Award Chart Deal for Business Class to Europe

Cathay Pacific used to offer the best award value for business class from the US East Coast to Europe. You could redeem 60,000 AsiaMiles for business class on partner British Airways using their distance-based award chart. Then in October they bumped the mileage requirement to 80,000. Still a definite value compared to BA’s own chart (which requires 100,000 miles to London and 120,000 for several cities beyond). But not the mind-blower it once was. Many a time I had folks transfer 50,000 Starwood points to Cathay Pacific to get the needed 60,000 AsiaMiles and redeem for BA business class. The especially nice thing about that deal is that I’ve found availability on British Airways from the US East Coast to be excellent.

One Mile at a Time points out another great redemption value across the Atlantic

With ANA’s new award chart, a 5,000-7,000 mile flight on a partner airline in Business Class is only 63,000 miles. JFK-LHR is just under 3,500 miles each way, and since Virgin Atlantic is a partner with ANA, that’s a great way to redeem miles, in my opinion. For only 5,000 miles more (68,000 miles roundtrip), you can take them from anywhere else on the East Coast or connect onward in Europe, anywhere less than 9,000 miles roundtrip.

Of course, in addition to Virgin Atlantic you can use the award to fly on Star Alliance partners United, USAirways, Lufthansa, british midland, Austrian, Swiss (not bookable via the ANA website), SAS, Singapore, Air Canada…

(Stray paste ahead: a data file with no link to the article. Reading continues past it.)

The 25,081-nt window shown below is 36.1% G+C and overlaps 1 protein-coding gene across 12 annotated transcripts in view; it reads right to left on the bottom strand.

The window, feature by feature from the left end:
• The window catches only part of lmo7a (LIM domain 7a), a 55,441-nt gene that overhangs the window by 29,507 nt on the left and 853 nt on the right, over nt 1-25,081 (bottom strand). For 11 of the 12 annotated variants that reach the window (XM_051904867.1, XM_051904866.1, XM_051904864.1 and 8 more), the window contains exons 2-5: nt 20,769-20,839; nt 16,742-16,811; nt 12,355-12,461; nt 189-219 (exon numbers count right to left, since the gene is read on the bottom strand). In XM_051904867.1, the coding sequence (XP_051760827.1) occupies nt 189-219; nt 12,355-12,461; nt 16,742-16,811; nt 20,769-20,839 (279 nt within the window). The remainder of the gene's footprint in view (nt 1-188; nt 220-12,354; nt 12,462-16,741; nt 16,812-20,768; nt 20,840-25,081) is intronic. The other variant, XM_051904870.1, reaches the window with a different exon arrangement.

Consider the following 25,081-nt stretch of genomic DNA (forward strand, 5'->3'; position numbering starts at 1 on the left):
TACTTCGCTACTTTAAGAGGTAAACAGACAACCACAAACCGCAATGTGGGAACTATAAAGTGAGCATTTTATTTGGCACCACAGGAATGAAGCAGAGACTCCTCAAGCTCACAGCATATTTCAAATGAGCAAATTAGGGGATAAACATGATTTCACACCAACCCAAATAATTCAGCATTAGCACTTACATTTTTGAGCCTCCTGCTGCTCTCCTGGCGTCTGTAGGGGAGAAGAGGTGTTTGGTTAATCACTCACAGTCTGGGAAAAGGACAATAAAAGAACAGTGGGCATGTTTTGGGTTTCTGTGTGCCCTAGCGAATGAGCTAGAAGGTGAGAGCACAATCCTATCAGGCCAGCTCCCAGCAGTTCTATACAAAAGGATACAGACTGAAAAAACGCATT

And you can transfer to ANA from – off the top of my head – American Express Membership Rewards, Priority Club, Hyatt, and Starwood. For those transferring from Starwood, that’s just 58,000 Starpoints to get 68,000 ANA Mileage Club miles.

About Gary Leff

Gary Leff is one of the foremost experts in the field of miles, points, and frequent business travel - a topic he has covered since 2002. Co-founder of frequent flyer community, emcee of the Freddie Awards, and named one of the "World's Top Travel Experts" by Conde' Nast Traveler (2010-Present) Gary has been a guest on most major news media, profiled in several top print publications, and published broadly on the topic of consumer loyalty. More About Gary »

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  1. This sounds interesting, but Virgin does not have an actual business class. They have premium economy and upper class. Which does this deal get you?

  2. Of course Virgin has business class. They call it Upper Class. Continental calls their business class BusinessFirst, but that doesn’t mean it isn’t business class. The name is marketing, but that doesn’t change the product.

    Now, Virgin’s business class is quite nice (food notwithstanding), at least as far as the relevant competition goes. So don’t get me wrong.

    But they do have a business class.

    And that’s what the award I’m talking about books into.

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